I may have mentioned that we don't tend to get out of the house at the crack of dawn. The fold of noon would be more accurate, in fact. We had no particular plans for the day on Friday but I happened to read that the harvest festival called the Fête des Vendanges was currently happening in Montmartre and thought we might go check it out. Yes, there is a real vineyard still operating in Montmartre.
It was a bit of a ride from our place, but we decided to go up there and have lunch at a wine bar that Clotilde recommends near Abbesses and then wander a bit. Abbesses, by the way, is said to be the deepest metro station in Paris. There is an elevator to get up to the top if you don't want to walk up. We took the elevator up to the surface; when we returned to go down a bit later on it was out of service. Talk about good timing.
Discovering that the recommended wine bar was closed we sat down at a café and got into a conversation with a young couple who looked like they'd had a hard night. In fact, they told us, he works at the Moulin Rouge and they'd partied after the last show. What does he do there? He's a habilleur, a dresser. This raises some interesting questions, it seems to me. Other than fluffing a few feathers, what can he possibly do for an entire shift? Aren't those dancers nude? Isn't that the point? Gene offered to relieve him for a night or two, just to research the issue.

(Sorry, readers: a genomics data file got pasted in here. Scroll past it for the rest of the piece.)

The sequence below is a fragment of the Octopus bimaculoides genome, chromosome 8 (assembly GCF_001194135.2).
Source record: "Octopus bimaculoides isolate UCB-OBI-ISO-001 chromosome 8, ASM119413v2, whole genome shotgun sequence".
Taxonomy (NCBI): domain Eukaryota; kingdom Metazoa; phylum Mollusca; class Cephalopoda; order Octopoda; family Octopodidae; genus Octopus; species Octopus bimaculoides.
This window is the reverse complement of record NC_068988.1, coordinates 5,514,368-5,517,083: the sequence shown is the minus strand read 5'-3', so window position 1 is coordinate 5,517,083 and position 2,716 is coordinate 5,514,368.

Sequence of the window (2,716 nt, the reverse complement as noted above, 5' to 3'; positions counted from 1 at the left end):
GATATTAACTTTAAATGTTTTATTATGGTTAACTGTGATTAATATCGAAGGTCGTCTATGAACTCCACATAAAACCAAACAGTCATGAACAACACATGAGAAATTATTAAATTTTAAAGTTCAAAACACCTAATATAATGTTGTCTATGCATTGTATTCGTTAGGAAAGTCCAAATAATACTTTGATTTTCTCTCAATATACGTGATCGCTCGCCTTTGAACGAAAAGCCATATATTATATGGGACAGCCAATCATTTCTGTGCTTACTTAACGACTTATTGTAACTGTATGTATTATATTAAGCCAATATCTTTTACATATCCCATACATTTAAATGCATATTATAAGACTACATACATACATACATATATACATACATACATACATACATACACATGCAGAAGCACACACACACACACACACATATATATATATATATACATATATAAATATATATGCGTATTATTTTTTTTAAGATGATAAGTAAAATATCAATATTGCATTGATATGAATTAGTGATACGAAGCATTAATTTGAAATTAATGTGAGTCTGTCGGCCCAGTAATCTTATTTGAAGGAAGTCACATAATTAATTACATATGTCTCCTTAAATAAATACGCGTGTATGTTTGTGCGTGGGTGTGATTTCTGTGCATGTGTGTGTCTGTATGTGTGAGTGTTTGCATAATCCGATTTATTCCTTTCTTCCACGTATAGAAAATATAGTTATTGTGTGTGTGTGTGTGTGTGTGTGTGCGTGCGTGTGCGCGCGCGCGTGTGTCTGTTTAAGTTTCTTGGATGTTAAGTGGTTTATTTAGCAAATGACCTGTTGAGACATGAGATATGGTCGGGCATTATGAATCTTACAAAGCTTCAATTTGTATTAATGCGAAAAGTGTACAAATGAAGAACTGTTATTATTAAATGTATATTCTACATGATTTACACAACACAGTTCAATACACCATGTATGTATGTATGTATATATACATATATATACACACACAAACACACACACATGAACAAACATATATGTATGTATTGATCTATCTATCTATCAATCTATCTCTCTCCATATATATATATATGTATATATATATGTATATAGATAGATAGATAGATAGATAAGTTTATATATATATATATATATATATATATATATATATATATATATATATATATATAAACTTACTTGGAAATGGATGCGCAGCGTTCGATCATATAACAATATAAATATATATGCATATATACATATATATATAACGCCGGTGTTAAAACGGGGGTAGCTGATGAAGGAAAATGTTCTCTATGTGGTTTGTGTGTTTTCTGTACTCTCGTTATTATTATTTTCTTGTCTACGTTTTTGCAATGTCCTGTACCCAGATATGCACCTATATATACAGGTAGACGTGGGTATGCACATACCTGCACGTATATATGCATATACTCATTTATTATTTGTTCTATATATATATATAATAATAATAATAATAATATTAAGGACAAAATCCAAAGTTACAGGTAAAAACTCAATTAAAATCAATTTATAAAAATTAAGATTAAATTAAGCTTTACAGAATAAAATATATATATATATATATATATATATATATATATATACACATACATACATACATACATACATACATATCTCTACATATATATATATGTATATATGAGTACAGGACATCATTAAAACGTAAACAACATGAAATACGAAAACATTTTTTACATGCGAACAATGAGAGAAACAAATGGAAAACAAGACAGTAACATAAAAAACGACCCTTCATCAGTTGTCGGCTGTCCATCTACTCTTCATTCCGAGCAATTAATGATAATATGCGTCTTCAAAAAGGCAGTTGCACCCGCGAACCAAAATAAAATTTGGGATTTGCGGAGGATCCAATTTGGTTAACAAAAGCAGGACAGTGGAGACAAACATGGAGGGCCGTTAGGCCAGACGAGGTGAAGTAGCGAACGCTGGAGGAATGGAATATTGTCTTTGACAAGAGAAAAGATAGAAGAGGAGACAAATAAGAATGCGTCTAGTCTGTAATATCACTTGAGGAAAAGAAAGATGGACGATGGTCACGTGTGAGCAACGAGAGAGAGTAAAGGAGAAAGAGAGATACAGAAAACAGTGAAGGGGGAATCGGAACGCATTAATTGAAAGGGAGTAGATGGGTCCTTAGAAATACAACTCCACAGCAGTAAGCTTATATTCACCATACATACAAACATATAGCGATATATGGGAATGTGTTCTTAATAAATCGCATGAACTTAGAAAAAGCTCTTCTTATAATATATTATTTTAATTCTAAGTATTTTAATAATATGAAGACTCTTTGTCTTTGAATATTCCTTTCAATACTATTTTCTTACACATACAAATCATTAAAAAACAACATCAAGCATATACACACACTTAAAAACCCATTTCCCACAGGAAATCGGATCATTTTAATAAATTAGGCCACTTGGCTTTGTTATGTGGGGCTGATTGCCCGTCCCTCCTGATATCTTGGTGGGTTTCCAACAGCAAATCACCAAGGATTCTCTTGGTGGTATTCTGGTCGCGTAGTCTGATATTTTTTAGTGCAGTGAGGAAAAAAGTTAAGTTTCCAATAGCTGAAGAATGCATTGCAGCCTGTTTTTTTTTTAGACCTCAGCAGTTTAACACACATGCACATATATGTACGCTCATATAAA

After saying good bye to our lunch mates we went on to see the apartment we had rented from photos (and reports of friends) but had never actually seen before we committed to spend six months and lots of rent money there. In St-Germain des Près, it's very different from our rustic little nest in the Marais. How different you'll have to wait to find out. We move in on November 1.
Later we were on the metro when my cellphone rang. It was our neighbor S., one of the group with whom we were to have dinner, sounding desperate. She had locked herself out of her apartment.
Now, this is something of a big deal in Paris. For some reason locksmiths have decided that their path to early retirement is paved with opening and replacing locks. We had heard tales of people paying many hundreds of euros to be let into their own apartments. After considering climbing in a window (too high, we didn't have a long enough ladder), shimmying the lock with a credit card like in the movies (we didn't have the knack, apparently) or simply crying (also ineffective) S. finally called a locksmith who agreed to come quickly and said it would cost between 100-350 Euros.
Going out to dinner was clearly not going to happen, so the six of us (the rest had shown up during the proceedings) settled into our kitchen, found pasta, veggies and leftover roast chicken and actually made a pretty good meal. S. however had lost her appetite. The locksmith had shown up, drilled the lock, thereby making it unusable, and told her it would cost 900 Euros to put a new one in! She told him she wouldn't pay any more than the amount she had been quoted and threw him out. The next morning a friend of hers went out to buy a lock and installed it in half an hour. It cost 147 euros.
Hang onto those keys.
Note: I've been having Internet problems and may not be posting as regularly until I figure it out.